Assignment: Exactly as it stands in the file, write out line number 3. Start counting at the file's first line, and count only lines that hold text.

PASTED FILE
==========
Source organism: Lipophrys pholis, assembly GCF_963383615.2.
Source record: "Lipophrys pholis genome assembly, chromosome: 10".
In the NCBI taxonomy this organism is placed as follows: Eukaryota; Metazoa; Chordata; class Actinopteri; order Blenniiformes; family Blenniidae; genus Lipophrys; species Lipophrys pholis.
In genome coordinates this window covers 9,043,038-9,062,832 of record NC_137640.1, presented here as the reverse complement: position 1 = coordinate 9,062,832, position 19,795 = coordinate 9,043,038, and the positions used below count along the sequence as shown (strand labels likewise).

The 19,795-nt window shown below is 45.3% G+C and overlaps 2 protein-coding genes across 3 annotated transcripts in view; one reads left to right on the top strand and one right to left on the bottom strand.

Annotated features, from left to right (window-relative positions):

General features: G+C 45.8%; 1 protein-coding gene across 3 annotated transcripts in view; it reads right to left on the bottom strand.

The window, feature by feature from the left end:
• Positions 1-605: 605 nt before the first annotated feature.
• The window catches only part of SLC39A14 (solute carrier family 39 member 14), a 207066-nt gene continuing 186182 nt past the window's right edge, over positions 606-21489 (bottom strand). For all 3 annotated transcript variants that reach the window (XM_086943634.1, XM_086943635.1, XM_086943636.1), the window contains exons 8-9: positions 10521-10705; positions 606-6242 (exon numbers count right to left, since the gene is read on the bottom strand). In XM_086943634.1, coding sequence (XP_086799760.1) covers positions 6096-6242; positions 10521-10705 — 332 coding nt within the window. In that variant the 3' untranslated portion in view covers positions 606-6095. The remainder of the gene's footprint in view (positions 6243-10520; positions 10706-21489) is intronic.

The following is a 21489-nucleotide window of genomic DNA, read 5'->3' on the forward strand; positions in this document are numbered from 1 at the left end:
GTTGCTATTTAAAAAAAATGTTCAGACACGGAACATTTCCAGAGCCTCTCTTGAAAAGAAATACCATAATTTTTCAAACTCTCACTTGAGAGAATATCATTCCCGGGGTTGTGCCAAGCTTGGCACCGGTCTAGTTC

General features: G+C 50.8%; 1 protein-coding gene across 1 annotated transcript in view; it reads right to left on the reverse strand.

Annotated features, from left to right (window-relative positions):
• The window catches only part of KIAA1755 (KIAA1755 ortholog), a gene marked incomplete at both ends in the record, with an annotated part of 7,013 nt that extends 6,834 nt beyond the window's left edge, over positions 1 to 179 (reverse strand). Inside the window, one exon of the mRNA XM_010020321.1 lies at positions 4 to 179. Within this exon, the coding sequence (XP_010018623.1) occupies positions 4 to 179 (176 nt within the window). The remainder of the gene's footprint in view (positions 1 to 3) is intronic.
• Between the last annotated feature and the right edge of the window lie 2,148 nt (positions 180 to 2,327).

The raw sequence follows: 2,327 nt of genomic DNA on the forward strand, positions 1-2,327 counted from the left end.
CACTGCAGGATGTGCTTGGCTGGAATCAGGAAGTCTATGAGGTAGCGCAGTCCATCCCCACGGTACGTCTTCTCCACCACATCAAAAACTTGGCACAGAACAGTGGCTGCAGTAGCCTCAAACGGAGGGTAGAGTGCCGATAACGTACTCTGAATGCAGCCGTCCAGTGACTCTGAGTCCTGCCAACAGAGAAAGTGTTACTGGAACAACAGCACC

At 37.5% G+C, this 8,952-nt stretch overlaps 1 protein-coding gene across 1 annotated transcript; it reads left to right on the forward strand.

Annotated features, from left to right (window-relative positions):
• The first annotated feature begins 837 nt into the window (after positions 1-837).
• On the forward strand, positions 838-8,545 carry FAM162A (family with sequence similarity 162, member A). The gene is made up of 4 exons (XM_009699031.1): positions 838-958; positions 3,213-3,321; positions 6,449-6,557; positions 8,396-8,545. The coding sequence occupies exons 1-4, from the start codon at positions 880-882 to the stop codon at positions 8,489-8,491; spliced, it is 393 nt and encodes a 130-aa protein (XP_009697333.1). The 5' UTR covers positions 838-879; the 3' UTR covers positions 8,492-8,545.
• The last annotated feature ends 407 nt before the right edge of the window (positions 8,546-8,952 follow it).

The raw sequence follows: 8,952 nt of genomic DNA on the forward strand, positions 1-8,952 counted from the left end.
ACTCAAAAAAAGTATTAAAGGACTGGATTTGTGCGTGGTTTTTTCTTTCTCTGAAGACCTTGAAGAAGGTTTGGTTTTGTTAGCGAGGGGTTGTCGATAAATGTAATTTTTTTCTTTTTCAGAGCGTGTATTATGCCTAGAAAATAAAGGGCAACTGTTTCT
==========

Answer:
In the NCBI taxonomy this organism is placed as follows: Eukaryota; Metazoa; Chordata; class Actinopteri; order Blenniiformes; family Blenniidae; genus Lipophrys; species Lipophrys pholis.